Review by Derrick Carter
Running Time: 1 hour 31 minutes
MPAA Rating: Not Rated
Directed by: Peter Werner
Written by: Allison Cross & Jeff Ashton
Starring: Rob Lowe, Elizabeth Mitchell, Oscar Nunez, Marisa Ramirez, Kevin Dunn & Virginia Welch
In 2011, a notorious trial took place in Florida surrounding an unspeakable crime. Two-year-old Caylee Anthony was killed and the prime suspect was her mother Casey. 400 pieces of evidence pointed toward Casey as a murderer and over 90 witnesses in the space of 33 days furthered that belief. The most suspicious and obvious detail about this case was that Casey Anthony did not report her daughter missing for 31 days and was seen living it up in her new child-free life. No doubt crosses my mind, and the minds of many others, that Casey Anthony is a monster, but her trial was arguably one of the biggest screw-ups in the history of screw-ups. This courtroom fiasco resulted in her being let go with a “Not Guilty” verdict. When Lifetime announced they were making a movie out of the case in late 2012, I was interested and skeptical at the same time. Finally catching this made-for-TV flick airing on the small screen, I can say that it’s a mixed bag.
After being indicted for multiple crimes (murder, child abuse, and lying to the police), Casey Anthony is finally on trial. Jeff Ashton is a member of the prosecution team and feels that the case is rather open and shut. The fact that Casey didn’t report her daughter as missing for 31 days and was seen partying speaks volumes, but other pieces of evidence (including suspicious Google searches) and key witnesses (Casey’s father) are also used. This is all in an effort to pack a compelling argument that Casey Anthony should receive the death penalty. However, the process doesn’t exactly go as planned for a variety of reasons. PROSECUTING CASEY ANTHONY is basically a reenactment of the court case that rocked nation.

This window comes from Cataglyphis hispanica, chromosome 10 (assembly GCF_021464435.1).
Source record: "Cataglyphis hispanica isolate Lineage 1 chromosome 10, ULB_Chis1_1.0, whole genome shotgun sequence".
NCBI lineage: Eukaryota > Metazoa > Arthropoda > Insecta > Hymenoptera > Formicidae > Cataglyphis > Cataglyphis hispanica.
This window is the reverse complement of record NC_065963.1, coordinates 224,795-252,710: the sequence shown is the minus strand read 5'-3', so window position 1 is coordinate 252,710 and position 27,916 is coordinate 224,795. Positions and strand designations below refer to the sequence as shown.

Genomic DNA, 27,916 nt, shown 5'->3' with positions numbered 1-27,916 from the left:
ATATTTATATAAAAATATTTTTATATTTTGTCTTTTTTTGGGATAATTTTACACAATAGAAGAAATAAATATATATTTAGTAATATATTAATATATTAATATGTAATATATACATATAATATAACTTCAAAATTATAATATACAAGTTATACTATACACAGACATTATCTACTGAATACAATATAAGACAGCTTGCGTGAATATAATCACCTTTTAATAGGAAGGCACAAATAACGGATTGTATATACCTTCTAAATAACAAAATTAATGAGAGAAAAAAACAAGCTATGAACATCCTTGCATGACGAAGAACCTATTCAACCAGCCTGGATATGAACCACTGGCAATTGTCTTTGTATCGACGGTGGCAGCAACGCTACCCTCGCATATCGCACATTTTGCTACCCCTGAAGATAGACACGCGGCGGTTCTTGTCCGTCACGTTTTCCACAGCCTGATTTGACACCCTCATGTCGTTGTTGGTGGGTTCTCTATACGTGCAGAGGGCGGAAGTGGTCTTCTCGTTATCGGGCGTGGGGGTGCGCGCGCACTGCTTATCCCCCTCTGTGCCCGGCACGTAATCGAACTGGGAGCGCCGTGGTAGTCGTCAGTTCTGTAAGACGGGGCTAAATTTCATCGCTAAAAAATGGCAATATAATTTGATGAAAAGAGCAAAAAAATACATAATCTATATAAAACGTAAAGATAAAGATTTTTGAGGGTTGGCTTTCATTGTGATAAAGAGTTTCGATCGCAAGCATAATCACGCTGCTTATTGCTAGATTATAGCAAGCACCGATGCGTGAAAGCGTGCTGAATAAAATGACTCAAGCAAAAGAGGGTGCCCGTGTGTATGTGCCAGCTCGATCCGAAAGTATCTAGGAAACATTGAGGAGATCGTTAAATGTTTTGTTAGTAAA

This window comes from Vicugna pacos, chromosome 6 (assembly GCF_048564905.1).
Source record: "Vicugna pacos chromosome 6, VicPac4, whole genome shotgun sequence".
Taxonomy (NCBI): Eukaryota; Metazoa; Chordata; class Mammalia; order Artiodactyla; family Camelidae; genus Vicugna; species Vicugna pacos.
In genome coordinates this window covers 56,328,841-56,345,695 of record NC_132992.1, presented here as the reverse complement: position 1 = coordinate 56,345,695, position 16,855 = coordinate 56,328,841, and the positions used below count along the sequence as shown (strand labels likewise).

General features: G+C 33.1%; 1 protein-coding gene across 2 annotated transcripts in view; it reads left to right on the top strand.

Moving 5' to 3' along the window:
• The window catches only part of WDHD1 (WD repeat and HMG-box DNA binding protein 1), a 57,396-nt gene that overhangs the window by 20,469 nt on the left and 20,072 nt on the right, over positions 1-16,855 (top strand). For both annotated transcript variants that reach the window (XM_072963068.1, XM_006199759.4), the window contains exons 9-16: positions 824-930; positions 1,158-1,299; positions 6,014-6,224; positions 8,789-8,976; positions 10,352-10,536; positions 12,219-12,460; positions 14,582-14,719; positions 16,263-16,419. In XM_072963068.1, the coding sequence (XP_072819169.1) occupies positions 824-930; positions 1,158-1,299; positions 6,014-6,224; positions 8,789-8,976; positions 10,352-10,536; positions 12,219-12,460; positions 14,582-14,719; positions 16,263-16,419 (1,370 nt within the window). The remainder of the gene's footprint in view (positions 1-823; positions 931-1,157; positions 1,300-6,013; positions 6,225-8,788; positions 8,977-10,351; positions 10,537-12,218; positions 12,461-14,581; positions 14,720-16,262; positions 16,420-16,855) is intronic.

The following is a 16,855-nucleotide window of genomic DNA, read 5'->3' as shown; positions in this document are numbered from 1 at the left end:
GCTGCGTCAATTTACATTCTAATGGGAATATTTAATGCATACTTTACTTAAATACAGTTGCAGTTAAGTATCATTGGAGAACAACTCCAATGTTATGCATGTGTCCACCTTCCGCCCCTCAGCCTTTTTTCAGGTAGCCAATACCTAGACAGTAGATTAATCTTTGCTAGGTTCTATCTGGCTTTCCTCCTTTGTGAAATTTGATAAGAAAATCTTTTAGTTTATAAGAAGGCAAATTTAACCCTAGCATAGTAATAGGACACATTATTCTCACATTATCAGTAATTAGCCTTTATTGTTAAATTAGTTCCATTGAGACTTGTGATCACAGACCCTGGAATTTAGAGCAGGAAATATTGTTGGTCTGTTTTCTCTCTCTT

The obvious stigma of being a Lifetime Channel original movie takes its toll on PROSECUTING CASEY ANTHONY in an unusual way. There have been rare exceptions (BIG DRIVER), but most Lifetime films are ridiculously melodramatic and focus too much on the feelings of a single character instead of moving a plot forward. CASEY ANTHONY has the opposite problem. This film plays out like dramatic reenactment snippets on a true crime documentary somehow got glued together in order to fill a feature-length amount of time. This is a case where focusing on a single character, Jeff Ashton, would have benefitted this film. The cast isn’t necessarily a strong suit of the film either as none of the actors, save for one, look anything like the real life people they’re portraying. This is most noticeable in Jose Baez played by Oscar Nunez and Jeff Ashton being played by Rob Lowe. The latter of these performers is a solid actor with talent behind his name, but he’s not made up to even look slightly like Ashton and that’s distracting. The only person who bears resemblance to their real life counterpart is Virginia Welch as Casey Anthony. Though she doesn’t have too many scenes or much dialogue, Welch is scary as the manipulative monster.
This film focuses far too much on being just a so-so TV reenactment of the trial (complete with freeze frames detailing what exactly the following scene will focus on). PROSECUTING CASEY ANTHONY remains interesting if only to see how the court case was botched in plenty of ways. The prosecution did not excel at their job and defense lawyer Jose Baez was running an easily led jury around in circles. The court room scenes are informative for those who might not know every detail of how this supposedly open-and-shut case got screwed up by many different factors. Fake news clips interjected between scenes show how the media made a circus out of the whole courtroom drama (arguably near the OJ Simpson level of absurdity). Nancy Grace also shows up way too often in these clips. I sort of wish they had varied them up a tad more as every news group was covering it in some way, not just Nancy Grace ranting and raving.
PROSECUTING CASEY ANTHONY might not be a great look inside a man who tried to convict an obvious child killer, but it is a decent and informative TV reenactment of the notorious trial that is sure to go down in history. Though Casey was found not guilty on accounts of serious crime, the public has given her a deserved life sentence of infamy. Jeff Ashton remarked about the botched trial, Casey Anthony was the best liar he had ever seen, but karma has a way of balancing the scales.